The TOP 3 Lenses for Milky Way Photography

Updated: Dec 28, 2019

The Milky Way, our galaxy, is the most photographed by amateur astrophotographers, or even "regular" photographers who enjoy night time photography.

Many people may not realize it, but it is extremely easy to get a beautiful photo of the Milky Way, it mostly depends on the quality of the sky, and one more thing: the LENS.


Here are our top 3 most affordable and totally "worth it" lenses for capturing the Milky Way.


I - ROKINON 10mm F/2.8
Rokinon 10mm f/2.8

This lens is fairly big and heavy, but its result is awesome! The main reason why it is in our top 3 is because of its wide angle, meaning you can see more of the Milky Way band in a single shot.


At 10mm, it almost gives you a fisheye effect, but not quite. Based on your preference, it may be a good or bad quality.


Click HERE to see it on Amazon.



The Milky Way using the Rokinon 10mm f/2.8 lens.


II - CANON EF-S 24mm F/2.8
Canon EF-S 24mm f/2.8

This lens is top choice when you have a great foreground or accent piece, like a tree, a cabin, or any object really.


For the price, the Canon EF-S 24mm f/2.8 is just as awesome as the Rokinon 10mm and is ideal for those who do not like wide angles.

It is also much smaller and lighter than the 10mm lens.


Click HERE to see it on Amazon!



The Milky Way using the Canon EF-S 24mm f/2.8 lens.


III - CANON EF 50mm F/1.8

Many people would say that a 50mm lens is way too much of a focal length when it comes to milky way photography, but there are several reasons why one would use this lens.

The first one being that it is perfect for capturing close-up shots full of details in the Milky Way band. The second reason is that experienced photographers can do a bunch of those close up shots, and assemble them into a mosaic, to get an entire Milky Way with very little noise, and jaw dropping details!


Click HERE to see it on Amazon!


The Milky Way using the Canon EF 50mm f/1.8 lens.


COMPARING THE LENSES IN VIDEO

If you'd like to see more examples of each lens, watch the video below, where we go out in the field and compare each of the three lenses!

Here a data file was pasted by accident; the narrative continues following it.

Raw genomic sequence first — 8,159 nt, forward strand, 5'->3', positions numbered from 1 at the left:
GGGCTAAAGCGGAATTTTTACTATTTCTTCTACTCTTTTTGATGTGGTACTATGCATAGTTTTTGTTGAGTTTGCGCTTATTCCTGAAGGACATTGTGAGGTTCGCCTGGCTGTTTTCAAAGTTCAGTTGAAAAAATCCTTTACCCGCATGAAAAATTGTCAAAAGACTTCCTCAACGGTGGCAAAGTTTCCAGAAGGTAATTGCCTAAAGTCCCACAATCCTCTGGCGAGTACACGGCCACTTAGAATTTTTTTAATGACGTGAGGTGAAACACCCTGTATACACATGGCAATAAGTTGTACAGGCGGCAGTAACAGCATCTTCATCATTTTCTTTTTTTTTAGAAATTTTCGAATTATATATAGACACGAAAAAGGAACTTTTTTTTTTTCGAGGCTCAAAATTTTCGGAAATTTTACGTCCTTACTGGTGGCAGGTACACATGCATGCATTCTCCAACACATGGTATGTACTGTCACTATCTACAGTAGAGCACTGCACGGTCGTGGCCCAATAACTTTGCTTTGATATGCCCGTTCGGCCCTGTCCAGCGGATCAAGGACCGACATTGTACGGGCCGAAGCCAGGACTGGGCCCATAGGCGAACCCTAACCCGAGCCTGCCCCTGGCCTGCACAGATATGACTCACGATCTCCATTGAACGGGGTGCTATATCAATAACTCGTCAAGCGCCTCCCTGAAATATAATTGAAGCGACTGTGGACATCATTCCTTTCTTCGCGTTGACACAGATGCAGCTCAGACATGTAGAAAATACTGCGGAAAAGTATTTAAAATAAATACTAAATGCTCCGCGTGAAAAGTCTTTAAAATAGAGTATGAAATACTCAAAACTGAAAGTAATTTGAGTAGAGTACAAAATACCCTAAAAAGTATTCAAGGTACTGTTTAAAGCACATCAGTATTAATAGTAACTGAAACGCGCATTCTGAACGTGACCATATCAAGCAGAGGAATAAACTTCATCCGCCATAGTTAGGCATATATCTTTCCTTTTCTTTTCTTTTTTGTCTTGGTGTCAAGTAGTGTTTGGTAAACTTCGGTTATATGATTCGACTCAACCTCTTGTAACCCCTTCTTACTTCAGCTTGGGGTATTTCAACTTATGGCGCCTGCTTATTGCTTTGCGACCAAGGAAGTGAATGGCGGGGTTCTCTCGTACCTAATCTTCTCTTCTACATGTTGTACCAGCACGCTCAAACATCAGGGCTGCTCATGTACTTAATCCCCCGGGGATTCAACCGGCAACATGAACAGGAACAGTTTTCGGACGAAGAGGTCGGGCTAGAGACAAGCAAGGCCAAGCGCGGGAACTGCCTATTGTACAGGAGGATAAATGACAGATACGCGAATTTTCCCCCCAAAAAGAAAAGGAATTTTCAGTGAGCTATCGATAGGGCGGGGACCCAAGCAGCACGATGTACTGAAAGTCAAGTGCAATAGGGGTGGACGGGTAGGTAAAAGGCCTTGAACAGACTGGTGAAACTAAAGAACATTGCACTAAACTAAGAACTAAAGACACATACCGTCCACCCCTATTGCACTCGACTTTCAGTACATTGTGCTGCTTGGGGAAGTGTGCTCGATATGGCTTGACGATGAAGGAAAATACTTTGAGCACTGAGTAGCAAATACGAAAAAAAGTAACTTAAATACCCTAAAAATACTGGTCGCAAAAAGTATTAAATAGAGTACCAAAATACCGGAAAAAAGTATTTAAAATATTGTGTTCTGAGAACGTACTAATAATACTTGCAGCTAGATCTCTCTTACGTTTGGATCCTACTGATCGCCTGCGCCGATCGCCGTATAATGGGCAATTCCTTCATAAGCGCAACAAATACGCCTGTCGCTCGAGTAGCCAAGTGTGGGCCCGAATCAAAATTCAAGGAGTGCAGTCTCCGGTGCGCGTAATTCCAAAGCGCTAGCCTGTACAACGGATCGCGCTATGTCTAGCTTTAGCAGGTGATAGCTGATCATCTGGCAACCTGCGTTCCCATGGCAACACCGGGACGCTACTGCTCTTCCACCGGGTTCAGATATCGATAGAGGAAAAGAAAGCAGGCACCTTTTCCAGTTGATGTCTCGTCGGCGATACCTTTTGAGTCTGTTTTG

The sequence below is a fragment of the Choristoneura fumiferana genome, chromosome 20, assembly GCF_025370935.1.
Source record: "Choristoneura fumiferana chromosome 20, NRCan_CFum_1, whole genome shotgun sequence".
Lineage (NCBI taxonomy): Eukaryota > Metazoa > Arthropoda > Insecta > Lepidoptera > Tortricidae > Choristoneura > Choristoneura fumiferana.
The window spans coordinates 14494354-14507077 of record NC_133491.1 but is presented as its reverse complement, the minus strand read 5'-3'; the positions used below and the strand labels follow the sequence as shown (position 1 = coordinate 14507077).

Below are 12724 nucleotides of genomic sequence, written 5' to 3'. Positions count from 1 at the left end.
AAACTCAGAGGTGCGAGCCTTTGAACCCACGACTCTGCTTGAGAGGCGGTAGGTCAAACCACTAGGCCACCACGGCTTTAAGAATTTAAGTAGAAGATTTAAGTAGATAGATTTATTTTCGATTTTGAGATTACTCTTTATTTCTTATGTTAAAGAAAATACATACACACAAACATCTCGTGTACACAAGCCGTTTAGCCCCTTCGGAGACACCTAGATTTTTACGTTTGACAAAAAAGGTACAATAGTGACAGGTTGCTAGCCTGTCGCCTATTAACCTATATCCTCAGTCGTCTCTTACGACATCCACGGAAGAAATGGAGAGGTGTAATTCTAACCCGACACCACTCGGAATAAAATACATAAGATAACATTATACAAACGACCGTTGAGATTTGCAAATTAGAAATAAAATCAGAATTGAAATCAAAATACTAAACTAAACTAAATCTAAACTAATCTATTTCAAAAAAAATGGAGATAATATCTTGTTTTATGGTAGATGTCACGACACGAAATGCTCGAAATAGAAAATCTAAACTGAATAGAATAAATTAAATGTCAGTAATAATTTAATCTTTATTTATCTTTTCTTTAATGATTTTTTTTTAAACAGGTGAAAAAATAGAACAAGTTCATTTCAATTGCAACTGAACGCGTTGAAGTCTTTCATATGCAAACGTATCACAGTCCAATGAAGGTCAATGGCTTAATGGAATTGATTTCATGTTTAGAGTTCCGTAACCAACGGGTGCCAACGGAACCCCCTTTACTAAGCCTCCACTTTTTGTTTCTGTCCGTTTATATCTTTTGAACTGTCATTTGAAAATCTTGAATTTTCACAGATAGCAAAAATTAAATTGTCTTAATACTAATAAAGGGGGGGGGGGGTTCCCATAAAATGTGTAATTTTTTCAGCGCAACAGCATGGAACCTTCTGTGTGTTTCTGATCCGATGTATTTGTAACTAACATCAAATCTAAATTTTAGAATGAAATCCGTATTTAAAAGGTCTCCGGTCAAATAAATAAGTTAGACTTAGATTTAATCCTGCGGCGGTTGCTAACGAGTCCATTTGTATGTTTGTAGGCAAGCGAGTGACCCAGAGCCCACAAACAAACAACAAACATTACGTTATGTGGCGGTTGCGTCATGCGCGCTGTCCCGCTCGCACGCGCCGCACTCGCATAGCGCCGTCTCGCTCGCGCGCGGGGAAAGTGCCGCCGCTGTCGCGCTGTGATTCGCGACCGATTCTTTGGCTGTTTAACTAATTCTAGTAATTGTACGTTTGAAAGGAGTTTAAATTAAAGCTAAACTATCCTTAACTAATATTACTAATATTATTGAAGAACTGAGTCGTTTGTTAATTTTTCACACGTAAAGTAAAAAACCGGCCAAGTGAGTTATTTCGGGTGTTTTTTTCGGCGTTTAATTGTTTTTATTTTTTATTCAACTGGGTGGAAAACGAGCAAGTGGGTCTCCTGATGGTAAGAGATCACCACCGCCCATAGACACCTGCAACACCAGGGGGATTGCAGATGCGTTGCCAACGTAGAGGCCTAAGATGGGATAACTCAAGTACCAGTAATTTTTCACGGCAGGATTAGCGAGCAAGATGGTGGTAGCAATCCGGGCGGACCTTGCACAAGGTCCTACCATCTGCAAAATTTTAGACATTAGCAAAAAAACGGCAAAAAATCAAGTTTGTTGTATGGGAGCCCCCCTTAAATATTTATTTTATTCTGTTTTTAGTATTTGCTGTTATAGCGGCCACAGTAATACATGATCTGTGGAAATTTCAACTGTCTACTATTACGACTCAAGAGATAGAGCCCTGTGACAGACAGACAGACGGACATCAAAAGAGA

Our comparison of the 3 lenses in video


Those were our top 3 picks for the best affordable lenses for capturing the Milky Way. Remember that this is our personal opinion, and we'd love to hear which lenses you recommend for photographing our own galaxy.

Hoping this will help you in your Astrophotography journey,


Clear Skies,

Galactic Hunter





YOUR PHOTOS

Below you will find photos of the Milky Way taken by Galactic Hunter followers, with different lenses that the ones listed in this post, so you can see if you prefer those more!


The Milky Way while camping (Bastien Capron) - Tokina 11mm f/2.8 lens.


The Milky Way from Wyoming and South Dakota (Luke Arens) - Rokinon 14mm f/2.8.


The Milky Way from the Badlands National Park (Luke Arens) - Rokinon 35mm f/1.4.


The Milky Way from the North of France (Jean-Philippe Catteau) - Samyang 8mm f/3.5.


GALACTIC HUNTER BOOKS

The Astrophotographer's Guidebook

Description: Discover 60 Deep Sky Objects that will considerably improve your Imaging and Processing skills! Whether you are a beginner, intermediate, or advanced astrophotographer, this detailed book of the best deep sky objects will serve as a personal guide for years to come! Discover which star clusters, nebulae, and galaxies are the easiest and most impressive to photograph for each season. Learn how to find each object in the night sky, and read our recommendations on imaging them in a quick and comprehensive way. Each target in this guide contains our advice on imaging, photos of expected results, and a useful information table. We've also included a few cool facts about each target, a map to find it in the night sky, and more!

The Astrophotographer's Journal

Description: The Astrophotographer’s Journal is a portable notebook created for the purpose of recording observations, cataloguing photographs, and writing down the wonderful memories created by this hobby. This book contains more than 200 pages to memorialize your stargazing and imaging sessions, as well as a useful chart on the last pages to index exciting or important notes. Read back on the logs to see how much progress you have made through the months, the problems you overcame, and the notes taken to improve in the future. Just as the pioneers of astronomy did in their time, look up and take notes of your observations as you are the author of this star-filled journey.

The Constellations Handbook

Description: The Constellations Handbook is a logical guide to learning the 88 constellations. Learning the constellations is difficult. Remembering them is even harder. Have you ever wanted to look up to the night sky, name any pattern of stars and be able to tell their stories?This book groups the constellations in a logical order, so that the reader can easily learn them by their origin, and see how their stories interact with one another as a group.The last pages of this book include an index of all 88 constellations, each with a slot where you can write your own personal tips and tricks in order to memorize them with ease.The Constellations Handbook is not just another guide listing all the constellations from A to Z and their location, it is the perfect companion for stargazing, and a learning journey through the ages.




#astronomy #astrophotography #space #stars #astrophotographer #galactichunter #tutorial #MilkyWay


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